For a few years in my distribution career, I was on a crew that did a lot of re-conductoring.
We pulled 477 ACSR in on three phase circuits replacing smaller conductor. Sometimes we built a double circuit where there had previously been only a single circuit. This investor-owned utility used suspension vertical angles a lot.
They are dangerous enough on their own, especially when moving hot conductor. When the circuit went from horizontal to vertical there was a standard for which phase went where; (middle to the top, left to the middle, right to the bottom). This was dependent on knowing the direction of feed or source. Usually when we outrigged the old wire at a vertical angle, we spread it out horizontally.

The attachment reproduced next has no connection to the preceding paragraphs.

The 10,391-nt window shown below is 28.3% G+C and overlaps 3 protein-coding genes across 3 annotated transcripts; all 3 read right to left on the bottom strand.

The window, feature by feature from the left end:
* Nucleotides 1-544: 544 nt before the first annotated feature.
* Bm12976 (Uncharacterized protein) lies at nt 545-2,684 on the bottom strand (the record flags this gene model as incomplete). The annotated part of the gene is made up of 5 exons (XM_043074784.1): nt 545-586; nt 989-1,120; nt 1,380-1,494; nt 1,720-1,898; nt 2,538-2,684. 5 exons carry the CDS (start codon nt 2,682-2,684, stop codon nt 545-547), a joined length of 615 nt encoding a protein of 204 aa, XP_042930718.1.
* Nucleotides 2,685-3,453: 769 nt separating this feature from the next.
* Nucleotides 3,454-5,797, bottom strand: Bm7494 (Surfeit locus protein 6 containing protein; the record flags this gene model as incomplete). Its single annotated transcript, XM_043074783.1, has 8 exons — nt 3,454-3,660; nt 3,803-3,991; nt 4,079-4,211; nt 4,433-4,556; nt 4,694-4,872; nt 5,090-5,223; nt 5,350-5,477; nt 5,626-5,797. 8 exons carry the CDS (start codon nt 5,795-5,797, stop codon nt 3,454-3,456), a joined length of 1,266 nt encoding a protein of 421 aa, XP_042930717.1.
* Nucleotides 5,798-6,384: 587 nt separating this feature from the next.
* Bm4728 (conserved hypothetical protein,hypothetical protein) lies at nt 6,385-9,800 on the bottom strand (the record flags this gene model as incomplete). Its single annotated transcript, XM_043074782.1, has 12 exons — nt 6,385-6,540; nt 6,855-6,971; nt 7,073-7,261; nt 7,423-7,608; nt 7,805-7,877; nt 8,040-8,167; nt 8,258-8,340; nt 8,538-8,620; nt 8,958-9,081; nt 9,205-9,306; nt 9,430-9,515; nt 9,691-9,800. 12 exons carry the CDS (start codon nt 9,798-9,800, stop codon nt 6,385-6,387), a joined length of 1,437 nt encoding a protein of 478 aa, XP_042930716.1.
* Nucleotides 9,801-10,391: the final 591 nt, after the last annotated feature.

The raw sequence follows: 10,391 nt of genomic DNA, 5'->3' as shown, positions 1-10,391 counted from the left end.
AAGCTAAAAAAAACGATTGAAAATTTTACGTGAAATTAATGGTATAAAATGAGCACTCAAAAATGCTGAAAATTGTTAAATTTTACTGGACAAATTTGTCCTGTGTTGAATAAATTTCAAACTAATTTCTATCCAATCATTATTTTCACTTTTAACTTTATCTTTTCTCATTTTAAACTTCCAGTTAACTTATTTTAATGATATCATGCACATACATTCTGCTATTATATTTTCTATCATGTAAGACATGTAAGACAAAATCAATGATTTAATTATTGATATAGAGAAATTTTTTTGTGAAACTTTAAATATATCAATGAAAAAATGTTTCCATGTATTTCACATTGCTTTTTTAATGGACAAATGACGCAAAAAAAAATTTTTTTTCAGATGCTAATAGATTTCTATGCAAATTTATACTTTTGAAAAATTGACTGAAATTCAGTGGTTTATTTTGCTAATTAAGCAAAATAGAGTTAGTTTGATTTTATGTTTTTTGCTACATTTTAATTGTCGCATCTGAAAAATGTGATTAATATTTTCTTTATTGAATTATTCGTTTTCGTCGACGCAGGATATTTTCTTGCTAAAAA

Unfortunately, "which phase was which" sometimes got lost. In other words, no one made a sketch or took notes. This particular utility had changed the spec on how to “roll” the wire at some point and that’s where we ran into trouble. At least twice in my experience we pulled the new circuit in according to the new spec while the existing circuit was rolled to the old spec.
I learned to check the phasing before making jumpers on the new circuit. This was a lesson learned the hard way. Being young and somewhat scared of the foreman I usually did what I was told.
To a new line worker coming along, my advice would be, don’t be afraid to question something, especially while doing hot work. The big noise and fire at the end of your hand is no fun. Neither is a flash burn to your eyes.
In Florida, while working on Hurricane Hugo, FP & L gave us a small spec book which included a drawing of how to make up jumpers at a junction pole. It was a little confusing at first but it worked. They used North, South, East, and West to help you figure out how to make connections.
I wish I had kept a copy of that drawing, maybe they still use it!
Dick Weaver – Retired Lineman